For many living abroad, balancing the desire to explore the world with that of being close to loved ones at home is a constant struggle. This National Day, Singaporean Diviya Raveentheran lays bare her experience of living in New York.
29 Jul 2022 / By R Diviya
I know you have dreamt of living abroad for some time. The idea of leaving your past behind seems daunting but your life will change as you discover a new way of living.
Missing your family will be inevitable. But this will only make you more grateful of the aroma of your mother’s home-cooked food, the tunes of your dad’s favorite songs and the simple annoyances of your siblings.
And don’t you worry; you will find new ‘family’: friends you consider a second home. Being the new person from a different place might even make you the star of the party. You can join a book club, go for lunch get-togethers and arrange meetups with other Singaporeans, especially on days that you miss home a little more. There are so many ways to embrace your new life while staying connected with Singapore.
Your parents might discourage you from moving as they worry about your safety. My dad always says, “No place is as safe as Singapore.” While that might be true to some extent, learning to thrive outside of your comfort zone will help you grow.
You will learn to find ways to familiarise yourself with the city – speaking to locals about areas to avoid, and which neighbourhoods are the friendliest with the best safety index. The question I always ask myself is, “Would I feel comfortable walking around on my own?” Do your research and find a place as close to Singapore’s standard of safety as you can – a tall order of course, so you may have to adjust your expectations.
If you have always dreamt of gaining overseas work experience, seize the day! Living abroad can transform your career, whether it is to restart, jumpstart or switch to a completely different career. Don’t ever think you’re not good enough. Many countries are seeking for skilled immigrants. Plus, the Singapore population is one of the best educated populations and hence, globally mobile. It’s not going to be easy but you will have to put yourself out there.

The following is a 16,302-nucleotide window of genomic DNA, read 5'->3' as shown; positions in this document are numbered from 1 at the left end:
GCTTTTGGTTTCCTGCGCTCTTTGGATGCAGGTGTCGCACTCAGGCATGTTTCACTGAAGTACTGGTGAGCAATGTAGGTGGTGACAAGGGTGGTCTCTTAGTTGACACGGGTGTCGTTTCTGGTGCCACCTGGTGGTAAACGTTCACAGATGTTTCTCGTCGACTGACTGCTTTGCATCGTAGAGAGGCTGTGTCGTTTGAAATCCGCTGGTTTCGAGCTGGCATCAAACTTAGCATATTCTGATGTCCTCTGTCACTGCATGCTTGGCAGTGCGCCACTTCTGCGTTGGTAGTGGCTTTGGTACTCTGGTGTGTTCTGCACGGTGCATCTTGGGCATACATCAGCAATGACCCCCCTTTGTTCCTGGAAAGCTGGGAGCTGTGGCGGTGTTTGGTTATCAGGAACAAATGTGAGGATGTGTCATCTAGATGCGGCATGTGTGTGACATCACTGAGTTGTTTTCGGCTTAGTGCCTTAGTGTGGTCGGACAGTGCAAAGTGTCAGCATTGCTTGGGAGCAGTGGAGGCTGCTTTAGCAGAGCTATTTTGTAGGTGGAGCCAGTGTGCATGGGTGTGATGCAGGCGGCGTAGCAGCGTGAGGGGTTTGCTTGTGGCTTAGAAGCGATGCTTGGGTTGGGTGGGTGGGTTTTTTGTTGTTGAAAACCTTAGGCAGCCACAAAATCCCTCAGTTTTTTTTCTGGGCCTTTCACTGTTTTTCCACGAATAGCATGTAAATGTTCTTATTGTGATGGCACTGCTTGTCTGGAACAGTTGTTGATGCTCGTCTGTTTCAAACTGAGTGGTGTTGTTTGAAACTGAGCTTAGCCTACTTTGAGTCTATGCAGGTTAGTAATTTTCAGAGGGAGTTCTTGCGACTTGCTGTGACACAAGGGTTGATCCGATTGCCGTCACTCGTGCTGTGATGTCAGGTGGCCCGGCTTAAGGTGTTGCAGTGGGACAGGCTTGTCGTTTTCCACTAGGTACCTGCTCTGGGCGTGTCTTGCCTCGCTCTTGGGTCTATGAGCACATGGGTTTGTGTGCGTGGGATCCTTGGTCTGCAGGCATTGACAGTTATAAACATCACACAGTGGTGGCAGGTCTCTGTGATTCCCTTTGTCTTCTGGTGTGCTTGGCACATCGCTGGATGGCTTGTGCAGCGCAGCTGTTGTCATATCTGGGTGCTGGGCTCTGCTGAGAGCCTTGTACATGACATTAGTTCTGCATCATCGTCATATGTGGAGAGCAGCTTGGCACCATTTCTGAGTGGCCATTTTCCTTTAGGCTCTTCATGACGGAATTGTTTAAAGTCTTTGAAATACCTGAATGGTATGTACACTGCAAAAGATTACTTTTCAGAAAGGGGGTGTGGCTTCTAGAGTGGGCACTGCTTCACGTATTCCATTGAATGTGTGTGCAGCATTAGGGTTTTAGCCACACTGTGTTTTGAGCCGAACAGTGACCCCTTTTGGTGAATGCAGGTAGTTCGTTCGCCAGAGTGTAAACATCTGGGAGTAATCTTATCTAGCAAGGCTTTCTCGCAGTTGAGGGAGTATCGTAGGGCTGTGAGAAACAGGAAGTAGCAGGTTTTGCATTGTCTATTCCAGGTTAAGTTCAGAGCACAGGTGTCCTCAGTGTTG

To get started, make your intentions known by speaking to your current company. Ask if they have an office overseas, or explore opportunities externally by reaching out to friends working overseas. This is what I did – I shared my intention with all my managers and directors. I reached out to friends who were living in the US. I proactively followed up with ‘leads’ they provided and I eventually managed to secure some interviews. The general tip is to start speaking to anyone and everyone. You never know who they know and how that can help you. With international experience, you will find that if and when you do decide to go back home, it will be an additional perspective and always well-regarded! It’s a win-win.
Don’t worry about missing Singaporean food – you can always develop your culinary skills to recreate the food (with tips from mum, of course)! Or you can find instant mixes such as Prima Taste Singapore from Asian stores. It will surprise you how excited you become seeing Singapore brands stocked in the supermarkets.
If cooking is not for you, put together a list of Singaporean/Asian restaurants to check out. But remember that you will also try new food that could shakeup your taste buds such as Ethiopian and Cuban food.
Moving abroad, you learn to face your fears and build up courage. You will become adaptable and no longer as afraid to embrace change. You will be giddy from the excitement of exploring new places.
Most importantly, you will become acutely aware of what home means to you. For me, Singapore is always home. It is where family is and it will always be there when I return.
I hope that I have convinced you at least a little to live abroad. Whether it is for a month or a whole year, it is a priceless opportunity. Go embrace your dream!
Diviya Raveentheran is an alumna of National University of Singapore and currently works as a Consultant at IPSOS based in NYC. Back in Singapore, she worked at Accenture, solving complex public sector challenges ranging from healthcare to law enforcement. She hopes to help other Singaporeans who wish to move abroad.
Connect with her here.